IE Meeting Tonight

Join the core working group of Incredible Edible Merchantville upstairs at Eclipse Brewing for their monthly meeting at 7:00 p.m. tonight. They will host guest speaker Jen Callaghan to share information on Aeroponic Gardening and get an update from Dorothy Foley on Sustainable Jersey Green Team Certification. The certification application deadline is Sunday, May 17th and IE members are working feverishly with support from the municipality and other Merchantville sustainability groups to achieve Bronze status this year. Brigid Austin will update everyone on our application for a grant through The Pollination Project, an international nonprofit organization. Finally, Joan Brennan will review plans for Spring 2020 IE Small Action Plans to establish timelines, discuss plant procurement, signage, promotion and coming events. Next meeting: Thursday, March 5th at 7:00PM at Eclipse Brewing.

Push for Sustainable Certification

Community volunteers from sustainability groups in town are working together to steer Merchantville's effort to become a Certified Bronze Sustainable NJ town. Participating groups include members from municipal and community organizations and schools including: The Merchantville Green Team, The Merchantville Shade Tree Commission, The Merchantville Garden Club, Incredible Edible Merchantville and Merchantville School. Over the next two week members will will be collecting information about current and past sustainability actions in the areas of Healthy Communities, Safety, Sustainable Land Use, Historic Preservation, Emergency Event Planning, required for bronze certification. The deadline for this year's submission is May 17, 2020. Stay tuned for updates!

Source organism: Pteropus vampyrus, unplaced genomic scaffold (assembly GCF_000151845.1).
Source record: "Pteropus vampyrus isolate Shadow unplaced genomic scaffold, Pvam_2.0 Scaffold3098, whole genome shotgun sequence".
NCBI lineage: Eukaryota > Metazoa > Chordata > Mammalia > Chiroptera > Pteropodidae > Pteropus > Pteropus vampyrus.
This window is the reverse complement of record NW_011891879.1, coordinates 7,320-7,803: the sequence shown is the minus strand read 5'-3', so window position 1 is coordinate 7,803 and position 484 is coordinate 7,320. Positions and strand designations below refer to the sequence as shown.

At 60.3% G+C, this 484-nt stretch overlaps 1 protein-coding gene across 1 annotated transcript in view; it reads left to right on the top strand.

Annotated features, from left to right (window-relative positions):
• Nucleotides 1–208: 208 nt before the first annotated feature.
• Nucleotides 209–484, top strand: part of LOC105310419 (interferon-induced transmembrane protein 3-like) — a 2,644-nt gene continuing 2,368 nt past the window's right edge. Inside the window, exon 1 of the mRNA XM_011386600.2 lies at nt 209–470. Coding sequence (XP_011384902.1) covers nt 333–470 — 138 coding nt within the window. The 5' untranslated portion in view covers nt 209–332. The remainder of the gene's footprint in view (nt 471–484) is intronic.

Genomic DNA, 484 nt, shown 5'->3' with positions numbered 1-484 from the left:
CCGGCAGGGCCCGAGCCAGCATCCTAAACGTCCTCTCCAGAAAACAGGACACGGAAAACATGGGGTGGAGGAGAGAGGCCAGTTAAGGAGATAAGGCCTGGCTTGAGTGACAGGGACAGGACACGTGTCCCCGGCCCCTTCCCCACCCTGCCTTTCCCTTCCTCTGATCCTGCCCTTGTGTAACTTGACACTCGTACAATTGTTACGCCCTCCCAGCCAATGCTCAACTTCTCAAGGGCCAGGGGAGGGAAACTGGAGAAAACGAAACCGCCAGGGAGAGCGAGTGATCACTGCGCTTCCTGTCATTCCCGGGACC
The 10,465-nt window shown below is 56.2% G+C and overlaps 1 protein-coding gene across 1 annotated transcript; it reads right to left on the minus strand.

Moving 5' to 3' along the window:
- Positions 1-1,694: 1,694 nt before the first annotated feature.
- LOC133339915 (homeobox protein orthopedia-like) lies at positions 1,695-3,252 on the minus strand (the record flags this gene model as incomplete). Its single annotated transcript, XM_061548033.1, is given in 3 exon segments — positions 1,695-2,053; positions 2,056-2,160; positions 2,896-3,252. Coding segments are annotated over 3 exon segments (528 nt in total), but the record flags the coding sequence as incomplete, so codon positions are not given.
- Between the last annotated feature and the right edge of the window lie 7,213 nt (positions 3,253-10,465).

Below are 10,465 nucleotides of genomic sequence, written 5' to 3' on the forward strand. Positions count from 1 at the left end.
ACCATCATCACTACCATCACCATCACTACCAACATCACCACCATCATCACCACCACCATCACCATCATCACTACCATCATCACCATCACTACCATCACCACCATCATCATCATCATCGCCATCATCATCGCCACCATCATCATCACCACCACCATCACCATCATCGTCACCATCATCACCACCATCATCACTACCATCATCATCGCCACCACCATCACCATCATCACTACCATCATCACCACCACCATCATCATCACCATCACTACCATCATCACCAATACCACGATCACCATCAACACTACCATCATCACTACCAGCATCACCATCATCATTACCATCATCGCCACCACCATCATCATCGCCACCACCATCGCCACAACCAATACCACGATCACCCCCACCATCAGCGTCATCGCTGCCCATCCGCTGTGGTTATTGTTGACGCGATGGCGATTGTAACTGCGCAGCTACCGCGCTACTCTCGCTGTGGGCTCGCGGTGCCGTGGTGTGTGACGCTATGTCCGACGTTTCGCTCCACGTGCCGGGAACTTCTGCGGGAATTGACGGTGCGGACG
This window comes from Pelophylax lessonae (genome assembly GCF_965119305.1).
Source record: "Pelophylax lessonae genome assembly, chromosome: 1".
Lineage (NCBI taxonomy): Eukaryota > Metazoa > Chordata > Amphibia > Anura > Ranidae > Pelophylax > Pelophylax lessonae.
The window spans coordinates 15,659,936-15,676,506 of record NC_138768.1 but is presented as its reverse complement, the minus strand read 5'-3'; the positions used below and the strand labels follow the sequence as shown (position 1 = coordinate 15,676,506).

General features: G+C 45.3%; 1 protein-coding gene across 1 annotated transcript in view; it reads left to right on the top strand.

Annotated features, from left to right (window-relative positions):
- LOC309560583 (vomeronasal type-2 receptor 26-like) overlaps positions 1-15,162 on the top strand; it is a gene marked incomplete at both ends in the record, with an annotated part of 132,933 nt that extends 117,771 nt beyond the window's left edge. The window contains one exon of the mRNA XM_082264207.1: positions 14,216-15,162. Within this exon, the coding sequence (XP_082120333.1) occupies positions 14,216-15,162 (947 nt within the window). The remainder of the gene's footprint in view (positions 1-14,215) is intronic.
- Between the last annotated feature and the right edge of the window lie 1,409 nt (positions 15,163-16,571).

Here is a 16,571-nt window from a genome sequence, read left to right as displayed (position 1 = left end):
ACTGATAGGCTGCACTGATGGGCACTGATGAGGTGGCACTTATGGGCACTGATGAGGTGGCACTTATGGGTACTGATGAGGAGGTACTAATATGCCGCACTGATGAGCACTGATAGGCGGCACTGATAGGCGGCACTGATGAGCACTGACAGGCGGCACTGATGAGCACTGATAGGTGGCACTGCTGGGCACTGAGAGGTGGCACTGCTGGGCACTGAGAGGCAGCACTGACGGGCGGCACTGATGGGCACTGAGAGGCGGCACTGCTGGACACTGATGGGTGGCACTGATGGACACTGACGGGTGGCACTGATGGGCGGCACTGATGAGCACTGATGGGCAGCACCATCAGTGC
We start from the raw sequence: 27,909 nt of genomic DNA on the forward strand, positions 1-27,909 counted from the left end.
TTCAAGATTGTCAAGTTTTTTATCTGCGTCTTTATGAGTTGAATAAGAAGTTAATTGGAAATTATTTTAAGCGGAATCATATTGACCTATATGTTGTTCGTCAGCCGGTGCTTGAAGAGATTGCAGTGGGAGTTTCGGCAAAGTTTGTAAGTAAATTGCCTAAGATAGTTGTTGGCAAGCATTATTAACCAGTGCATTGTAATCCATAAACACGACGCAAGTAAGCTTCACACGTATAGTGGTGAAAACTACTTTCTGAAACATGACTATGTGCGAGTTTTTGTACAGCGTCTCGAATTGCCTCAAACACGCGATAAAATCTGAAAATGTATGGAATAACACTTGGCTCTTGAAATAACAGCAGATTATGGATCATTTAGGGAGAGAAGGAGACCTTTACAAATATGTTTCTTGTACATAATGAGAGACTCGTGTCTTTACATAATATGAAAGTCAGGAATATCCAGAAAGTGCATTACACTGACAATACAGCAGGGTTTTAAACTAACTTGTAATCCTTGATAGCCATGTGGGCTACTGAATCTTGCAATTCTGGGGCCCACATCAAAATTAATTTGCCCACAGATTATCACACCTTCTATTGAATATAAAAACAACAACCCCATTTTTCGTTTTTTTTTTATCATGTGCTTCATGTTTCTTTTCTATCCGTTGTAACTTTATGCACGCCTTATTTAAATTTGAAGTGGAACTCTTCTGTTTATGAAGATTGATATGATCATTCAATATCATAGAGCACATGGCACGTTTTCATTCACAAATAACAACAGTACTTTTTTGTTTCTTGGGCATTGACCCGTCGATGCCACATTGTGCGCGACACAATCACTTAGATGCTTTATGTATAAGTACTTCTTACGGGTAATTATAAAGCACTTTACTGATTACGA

County Plastics Ban Starts

Many towns across New Jersey chose New Year’s Day as the time to ditch plastic bags. The towns are part of a growing sustainability movement across the Garden State to cut back on plastic waste. Under new rules adopted at the October freeholders meeting, Camden County has banned single-use plastic bags, plastic utensils. Additionally, styrofoam food containers and single-serve disposable plastic water bottles - that come in bottles smaller than one liter - will no longer be allowed in county facilities or at county-sponsored events. "The research speaks for itself on the impact of plastics to our oceans, wildlife, and other natural resources," Camden County Freeholder Jonathan Young, liaison to the Office of Sustainability, said. "We cannot deny reality any longer and must begin taking whatever steps we have to reduce our reliance on these harmful materials. The Board is committed to finding environmentally-friendly alternatives that can serve the same functions at a fraction of the cost to our planet's health." 

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